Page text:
If you want to go hiking in Maine, you’ll probably end up being bombarded by options in Acadia National Park. It is the most popular hiking area in the state. However, if you are looking to get away from the crowds, but have an incredible hiking experience in Maine, then you’ll want to go west away from the coast and into the Maine high peaks region where you’ll find 10 4,000 foot peaks.
There you will also find the Maine Huts and Trails Organization. It is a nonprofit organization whose mission is to “create and operate a world-class system of back-country trails and eco-lodges for people-powered recreation to enhance the economy, communities and environment of Maine’s Western Mountain region, for the benefit of current and future generations.”
It’s a wonderful organization that serves up some of the best hut-to-hut trails in the US. I was lucky enough to go hike their system to see the fall colors in Maine in late September. The trail and hut system won me over and was one of the best hiking experiences I’ve had in the US! There are other hut experiences out there, like in my home state of Colorado, however none really to the caliber and service of the Maine hut to hut system. And the best part is that it is in its infancy. With the first hut being built in 2008, it’s not all that well known outside of Maine! So here’s a little hidden US hiking gem – just for you!
Maine Huts and Trails History – It Takes Someone With Vision
In the 70’s, local Larry Warren had a vision: a series of back-country huts that would allow multi-day Nordic ski trips from Moosehead Lake to the Mahoosuc Mountain Range. He was inspired by the hut-to-hut treks throughout the European Alps he had experienced and wanted to bring it to Maine.
The ultimate vision was to have 8 huts/lodges all connected by trails; currently there are 4 with the plan to build more. The system is connected by 80 miles of trails. It has evolved from the original idea of Nordic skiing to a complete year around hiking, mountain biking, snowshoeing, and skiing wonderland. And the best part is that the organization has brought a bounty of benefits to the local community; education, protecting natural habitats, supporting local farmers and brewers, as well as ensuring low-impact access to nature for generations to come.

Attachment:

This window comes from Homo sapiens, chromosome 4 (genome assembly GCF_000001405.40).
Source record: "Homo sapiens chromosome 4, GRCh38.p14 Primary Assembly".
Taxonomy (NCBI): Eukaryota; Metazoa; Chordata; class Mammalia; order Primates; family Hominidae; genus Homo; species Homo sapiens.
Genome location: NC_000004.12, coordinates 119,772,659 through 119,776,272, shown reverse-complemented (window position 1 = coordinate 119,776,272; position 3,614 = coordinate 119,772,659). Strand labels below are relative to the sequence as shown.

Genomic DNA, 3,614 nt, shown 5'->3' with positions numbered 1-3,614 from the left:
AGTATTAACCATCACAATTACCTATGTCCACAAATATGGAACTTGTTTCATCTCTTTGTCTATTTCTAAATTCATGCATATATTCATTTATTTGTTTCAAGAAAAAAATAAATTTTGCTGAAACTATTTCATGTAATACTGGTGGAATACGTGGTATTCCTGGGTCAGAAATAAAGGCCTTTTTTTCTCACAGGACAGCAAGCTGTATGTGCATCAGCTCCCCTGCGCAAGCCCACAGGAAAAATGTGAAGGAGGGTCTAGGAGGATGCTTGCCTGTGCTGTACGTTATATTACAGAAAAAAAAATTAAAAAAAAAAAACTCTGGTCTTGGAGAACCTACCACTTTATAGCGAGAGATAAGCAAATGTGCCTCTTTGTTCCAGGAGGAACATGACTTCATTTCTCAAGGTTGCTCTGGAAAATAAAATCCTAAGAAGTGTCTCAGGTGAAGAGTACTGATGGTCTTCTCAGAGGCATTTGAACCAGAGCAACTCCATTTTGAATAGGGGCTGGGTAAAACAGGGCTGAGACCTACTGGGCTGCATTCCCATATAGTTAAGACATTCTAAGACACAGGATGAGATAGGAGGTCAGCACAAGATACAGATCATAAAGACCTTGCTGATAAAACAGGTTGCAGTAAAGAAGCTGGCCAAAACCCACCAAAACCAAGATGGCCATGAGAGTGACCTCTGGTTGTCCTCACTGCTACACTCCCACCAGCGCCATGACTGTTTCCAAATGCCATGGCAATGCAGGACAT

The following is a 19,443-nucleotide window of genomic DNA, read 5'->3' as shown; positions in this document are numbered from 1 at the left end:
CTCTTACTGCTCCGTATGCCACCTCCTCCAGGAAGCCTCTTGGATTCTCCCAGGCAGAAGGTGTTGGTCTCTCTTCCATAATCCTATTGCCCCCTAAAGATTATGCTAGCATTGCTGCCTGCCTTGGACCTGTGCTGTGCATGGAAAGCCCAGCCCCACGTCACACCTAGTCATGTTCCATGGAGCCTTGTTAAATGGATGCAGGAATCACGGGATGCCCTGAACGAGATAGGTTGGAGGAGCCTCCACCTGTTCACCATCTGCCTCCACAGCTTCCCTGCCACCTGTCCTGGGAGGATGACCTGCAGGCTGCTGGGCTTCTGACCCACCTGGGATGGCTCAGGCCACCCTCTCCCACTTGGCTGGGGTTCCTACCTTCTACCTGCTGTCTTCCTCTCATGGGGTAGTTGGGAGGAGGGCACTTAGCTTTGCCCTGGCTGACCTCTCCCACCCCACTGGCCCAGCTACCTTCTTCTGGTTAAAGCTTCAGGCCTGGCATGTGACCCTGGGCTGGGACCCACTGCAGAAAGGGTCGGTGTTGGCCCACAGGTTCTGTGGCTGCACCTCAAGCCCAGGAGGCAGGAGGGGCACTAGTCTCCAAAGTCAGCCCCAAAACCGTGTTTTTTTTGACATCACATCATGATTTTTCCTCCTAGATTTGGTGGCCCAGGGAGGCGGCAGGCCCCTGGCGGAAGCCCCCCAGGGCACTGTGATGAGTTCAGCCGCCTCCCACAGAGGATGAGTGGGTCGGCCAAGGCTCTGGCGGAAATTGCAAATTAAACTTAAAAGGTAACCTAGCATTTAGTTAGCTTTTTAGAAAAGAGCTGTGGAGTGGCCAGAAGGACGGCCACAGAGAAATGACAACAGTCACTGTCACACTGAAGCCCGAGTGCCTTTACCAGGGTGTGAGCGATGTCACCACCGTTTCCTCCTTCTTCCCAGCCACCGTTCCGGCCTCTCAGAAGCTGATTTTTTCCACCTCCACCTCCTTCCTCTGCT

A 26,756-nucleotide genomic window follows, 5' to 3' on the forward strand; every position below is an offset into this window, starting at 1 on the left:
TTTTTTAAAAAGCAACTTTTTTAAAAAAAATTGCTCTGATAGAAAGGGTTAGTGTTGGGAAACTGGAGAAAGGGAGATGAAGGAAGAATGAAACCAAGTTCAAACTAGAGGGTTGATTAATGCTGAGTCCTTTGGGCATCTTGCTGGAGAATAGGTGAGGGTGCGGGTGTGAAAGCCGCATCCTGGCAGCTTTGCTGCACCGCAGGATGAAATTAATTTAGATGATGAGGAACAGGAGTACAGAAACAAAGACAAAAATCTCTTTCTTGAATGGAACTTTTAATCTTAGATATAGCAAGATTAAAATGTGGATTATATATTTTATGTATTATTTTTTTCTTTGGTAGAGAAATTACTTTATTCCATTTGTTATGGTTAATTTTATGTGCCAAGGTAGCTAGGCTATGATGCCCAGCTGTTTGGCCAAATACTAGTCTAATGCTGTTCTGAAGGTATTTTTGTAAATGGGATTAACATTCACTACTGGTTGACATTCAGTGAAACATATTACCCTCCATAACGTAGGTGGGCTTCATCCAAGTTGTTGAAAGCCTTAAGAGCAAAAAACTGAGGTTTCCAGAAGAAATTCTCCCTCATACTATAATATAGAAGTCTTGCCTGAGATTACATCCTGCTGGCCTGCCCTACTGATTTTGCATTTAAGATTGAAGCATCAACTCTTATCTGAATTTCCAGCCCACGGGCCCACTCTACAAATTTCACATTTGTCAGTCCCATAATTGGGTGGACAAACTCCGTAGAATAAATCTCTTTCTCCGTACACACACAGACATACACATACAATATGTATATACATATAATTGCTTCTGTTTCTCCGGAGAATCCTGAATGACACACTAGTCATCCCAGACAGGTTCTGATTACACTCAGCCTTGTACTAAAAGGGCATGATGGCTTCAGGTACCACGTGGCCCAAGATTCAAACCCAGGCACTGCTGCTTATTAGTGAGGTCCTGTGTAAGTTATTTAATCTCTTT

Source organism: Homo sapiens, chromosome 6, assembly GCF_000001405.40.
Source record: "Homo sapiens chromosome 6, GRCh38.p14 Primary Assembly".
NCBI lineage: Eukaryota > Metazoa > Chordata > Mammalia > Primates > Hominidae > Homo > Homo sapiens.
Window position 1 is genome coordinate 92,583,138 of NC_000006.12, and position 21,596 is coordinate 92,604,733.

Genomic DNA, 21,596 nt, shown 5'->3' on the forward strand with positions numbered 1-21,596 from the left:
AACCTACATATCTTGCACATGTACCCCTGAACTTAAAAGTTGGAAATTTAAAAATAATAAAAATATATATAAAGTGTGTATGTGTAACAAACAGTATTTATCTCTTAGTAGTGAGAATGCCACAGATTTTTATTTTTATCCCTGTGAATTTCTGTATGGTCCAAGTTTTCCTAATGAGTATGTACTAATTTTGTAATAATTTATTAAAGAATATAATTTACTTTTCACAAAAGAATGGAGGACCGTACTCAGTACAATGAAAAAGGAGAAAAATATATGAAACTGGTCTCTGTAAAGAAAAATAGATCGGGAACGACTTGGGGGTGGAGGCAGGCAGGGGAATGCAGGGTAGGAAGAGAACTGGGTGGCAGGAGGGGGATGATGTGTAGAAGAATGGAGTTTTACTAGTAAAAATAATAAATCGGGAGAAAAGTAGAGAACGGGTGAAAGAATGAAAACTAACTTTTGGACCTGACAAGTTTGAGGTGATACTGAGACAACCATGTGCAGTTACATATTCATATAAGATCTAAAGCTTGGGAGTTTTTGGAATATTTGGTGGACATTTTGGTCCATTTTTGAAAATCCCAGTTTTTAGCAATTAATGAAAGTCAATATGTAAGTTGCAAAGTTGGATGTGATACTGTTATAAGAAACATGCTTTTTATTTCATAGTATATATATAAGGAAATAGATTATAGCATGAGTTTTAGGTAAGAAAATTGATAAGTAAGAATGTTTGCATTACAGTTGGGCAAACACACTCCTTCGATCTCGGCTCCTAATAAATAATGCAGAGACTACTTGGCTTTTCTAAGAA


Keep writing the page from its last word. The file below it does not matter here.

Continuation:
Sort of like the National Parks, this community has come together to make their own protected land. I hope we see more of this all over the US!
This is a great area to plan a family outdoor vacation, a friend getaway, or do a solo adventure like I did. Here’s everything you need to know about Maine Huts and Trails if you are thinking about going beyond the Maine coastal road trips and want to enjoy the interior.
What Can You do at Maine Huts and Trails
Even though you can slice and dice a Maine huts and Trails trip many different way, I’m mainly focusing on the aspect of going hut-to-hut since that’s what I did this fall.
The hut system was originally built with winter skiing in mind however in the winter you can also fat bike and snowshoe from hut to hut. The distances between huts are pretty long for snowshoe hikes (some are around 11 ½ miles) but certainly do-able.
In addition if you want to traverse hut to hut in the summer you can also do this on mountain bikes (there are separate trails for this) or you can hike like I did.
Distances Between Huts
Trailhead to Stratton Brook Hut – 3 miles
Stratton Brook Hut to Poplar Hut – 8 miles
Poplar Hut to Flagstaff Hut – 11.5 miles
Flagstaff Hut to Grand Falls Hut – 11.6 miles
Grand Falls Hut to the Trailhead – 14 miles
If you don’t feel like going from hut to hut, you can also stay multiple nights in one hut and do activities from there. All of the huts offer extra trails, hiking, and bird watching. Flagstaff Hut also offers swimming, and canoeing/kayaking on the lake while Grand Falls offers fly-fishing. You are also able to kayak or canoe between Flagstaff and Grand Falls if you wish. This was one of my favorite parts of my experience; taking off the hiking boots, canoeing for 6 miles, and giving my legs a break was a great new perspective.